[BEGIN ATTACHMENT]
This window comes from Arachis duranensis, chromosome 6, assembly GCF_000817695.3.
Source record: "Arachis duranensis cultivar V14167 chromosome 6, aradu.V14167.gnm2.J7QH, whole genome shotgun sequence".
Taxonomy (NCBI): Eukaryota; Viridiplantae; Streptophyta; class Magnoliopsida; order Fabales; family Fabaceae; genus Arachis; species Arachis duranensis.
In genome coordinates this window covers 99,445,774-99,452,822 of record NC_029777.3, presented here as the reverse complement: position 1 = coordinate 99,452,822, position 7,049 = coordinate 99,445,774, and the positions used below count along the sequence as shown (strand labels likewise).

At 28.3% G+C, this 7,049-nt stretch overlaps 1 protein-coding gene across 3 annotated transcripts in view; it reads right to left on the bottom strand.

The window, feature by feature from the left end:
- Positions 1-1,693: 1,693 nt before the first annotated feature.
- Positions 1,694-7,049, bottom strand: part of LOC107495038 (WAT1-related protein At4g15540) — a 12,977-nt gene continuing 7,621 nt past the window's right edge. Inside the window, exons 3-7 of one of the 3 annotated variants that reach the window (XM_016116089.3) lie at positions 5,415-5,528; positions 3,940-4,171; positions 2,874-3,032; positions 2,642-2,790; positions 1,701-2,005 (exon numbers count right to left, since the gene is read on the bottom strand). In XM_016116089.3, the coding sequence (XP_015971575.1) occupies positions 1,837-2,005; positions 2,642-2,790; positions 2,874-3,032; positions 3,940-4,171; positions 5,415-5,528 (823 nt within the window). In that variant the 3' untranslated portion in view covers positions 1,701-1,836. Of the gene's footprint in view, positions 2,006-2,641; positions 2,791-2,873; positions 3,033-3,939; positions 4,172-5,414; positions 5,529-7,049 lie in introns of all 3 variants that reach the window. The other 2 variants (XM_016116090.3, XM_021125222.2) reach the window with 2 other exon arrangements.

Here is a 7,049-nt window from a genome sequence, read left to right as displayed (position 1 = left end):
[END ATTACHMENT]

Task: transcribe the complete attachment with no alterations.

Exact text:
This window comes from Arachis duranensis, chromosome 6, assembly GCF_000817695.3.
Source record: "Arachis duranensis cultivar V14167 chromosome 6, aradu.V14167.gnm2.J7QH, whole genome shotgun sequence".
Taxonomy (NCBI): Eukaryota; Viridiplantae; Streptophyta; class Magnoliopsida; order Fabales; family Fabaceae; genus Arachis; species Arachis duranensis.
In genome coordinates this window covers 99,445,774-99,452,822 of record NC_029777.3, presented here as the reverse complement: position 1 = coordinate 99,452,822, position 7,049 = coordinate 99,445,774, and the positions used below count along the sequence as shown (strand labels likewise).

At 28.3% G+C, this 7,049-nt stretch overlaps 1 protein-coding gene across 3 annotated transcripts in view; it reads right to left on the bottom strand.

The window, feature by feature from the left end:
- Positions 1-1,693: 1,693 nt before the first annotated feature.
- Positions 1,694-7,049, bottom strand: part of LOC107495038 (WAT1-related protein At4g15540) — a 12,977-nt gene continuing 7,621 nt past the window's right edge. Inside the window, exons 3-7 of one of the 3 annotated variants that reach the window (XM_016116089.3) lie at positions 5,415-5,528; positions 3,940-4,171; positions 2,874-3,032; positions 2,642-2,790; positions 1,701-2,005 (exon numbers count right to left, since the gene is read on the bottom strand). In XM_016116089.3, the coding sequence (XP_015971575.1) occupies positions 1,837-2,005; positions 2,642-2,790; positions 2,874-3,032; positions 3,940-4,171; positions 5,415-5,528 (823 nt within the window). In that variant the 3' untranslated portion in view covers positions 1,701-1,836. Of the gene's footprint in view, positions 2,006-2,641; positions 2,791-2,873; positions 3,033-3,939; positions 4,172-5,414; positions 5,529-7,049 lie in introns of all 3 variants that reach the window. The other 2 variants (XM_016116090.3, XM_021125222.2) reach the window with 2 other exon arrangements.

Here is a 7,049-nt window from a genome sequence, read left to right as displayed (position 1 = left end):